On Wednesday, Corpus Christi ISD hosts a high school exhibit showcasing career and tech programs across the county.
The event is scheduled for Wednesday from 6 pm to 8 pm in the cafeteria of Carroll High School. Students in grades seven through ninth are encouraged to explore the various offerings on each school campus in the district.
“Sometimes students are not aware of all the opportunities that are available to them,” said Brian Davis of CCISD College, Office of Careers and Military Training.
Some programs are only offered on one campus, but students from all over the district can apply to transfer and take advantage of these “elective programs.”
“Let’s say there is a student in the King (High School) zone who is interested in dentistry,” Davis said. “Well, Carroll has a dental program. They can apply to study at Carroll and if they are accepted they will move from King to Carroll.”
Some of the programs include drones, dentistry, maritime science, construction management, healthcare, agriculture, law enforcement, and culinary arts. Students who complete the professional and technical program have the opportunity to earn industry certifications.
During the event, families can talk to teachers and current students in each program to see if they are interested.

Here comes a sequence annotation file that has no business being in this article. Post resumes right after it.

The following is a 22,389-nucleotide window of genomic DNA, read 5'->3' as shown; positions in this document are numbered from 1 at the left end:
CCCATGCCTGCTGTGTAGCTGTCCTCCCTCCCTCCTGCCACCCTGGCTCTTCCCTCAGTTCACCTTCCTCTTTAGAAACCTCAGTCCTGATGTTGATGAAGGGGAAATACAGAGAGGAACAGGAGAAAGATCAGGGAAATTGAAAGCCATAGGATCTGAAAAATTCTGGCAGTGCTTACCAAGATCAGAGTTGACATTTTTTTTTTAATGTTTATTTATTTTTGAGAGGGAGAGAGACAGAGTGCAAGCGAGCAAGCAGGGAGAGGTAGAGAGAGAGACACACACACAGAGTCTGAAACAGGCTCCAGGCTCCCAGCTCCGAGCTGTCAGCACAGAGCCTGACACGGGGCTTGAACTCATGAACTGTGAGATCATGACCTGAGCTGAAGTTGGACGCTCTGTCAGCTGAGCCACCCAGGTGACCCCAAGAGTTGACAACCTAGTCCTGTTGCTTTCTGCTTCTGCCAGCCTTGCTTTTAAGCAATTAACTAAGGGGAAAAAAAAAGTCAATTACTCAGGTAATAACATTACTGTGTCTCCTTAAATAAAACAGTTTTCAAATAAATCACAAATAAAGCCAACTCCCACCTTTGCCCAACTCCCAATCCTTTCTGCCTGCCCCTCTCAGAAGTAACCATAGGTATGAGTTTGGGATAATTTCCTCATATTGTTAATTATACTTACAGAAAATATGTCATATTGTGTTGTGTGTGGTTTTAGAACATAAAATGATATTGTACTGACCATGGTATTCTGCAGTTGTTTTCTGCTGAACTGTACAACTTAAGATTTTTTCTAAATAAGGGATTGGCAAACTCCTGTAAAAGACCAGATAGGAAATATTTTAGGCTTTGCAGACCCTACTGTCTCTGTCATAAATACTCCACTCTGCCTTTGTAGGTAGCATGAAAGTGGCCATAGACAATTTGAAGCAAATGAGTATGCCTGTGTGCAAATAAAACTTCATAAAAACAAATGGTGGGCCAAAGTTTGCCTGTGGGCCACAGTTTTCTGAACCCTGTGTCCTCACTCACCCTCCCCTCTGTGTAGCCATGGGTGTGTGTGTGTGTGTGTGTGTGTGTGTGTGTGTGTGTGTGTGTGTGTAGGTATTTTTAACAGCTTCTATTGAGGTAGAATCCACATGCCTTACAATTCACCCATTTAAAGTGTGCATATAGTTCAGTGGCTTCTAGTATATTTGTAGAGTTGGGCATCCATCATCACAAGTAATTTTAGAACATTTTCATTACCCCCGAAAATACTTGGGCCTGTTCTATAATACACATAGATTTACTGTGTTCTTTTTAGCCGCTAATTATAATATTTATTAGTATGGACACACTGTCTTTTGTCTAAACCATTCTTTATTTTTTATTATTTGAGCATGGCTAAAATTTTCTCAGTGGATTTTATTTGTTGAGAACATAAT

“Students go out and see what they choose before they make a choice,” Davis said. “They can actually ask questions to the teacher and students and get first hand information about what they are signing up for.”
Freshmen are encouraged to attend the event if they are considering changing the program. In addition to CCISD high school students, families from other districts and the local community can get involved to see what the district has to offer, Davis said.
Most programs of study take three years to complete, with students choosing a path before or during their first year of study. Thereafter, the student may still study and attend the program, but may not be able to complete all the classes in the program of study.
Professional and technical programs are optional classes in addition to the core classes required for graduation.
“We don’t just encourage our students to transfer, but we want them to feel confident that they are doing what they enjoy and make sense of,” Davis said. “If we have one, we want to make sure that all students in our district can benefit from it, not just if they live in a certain (school) area.”
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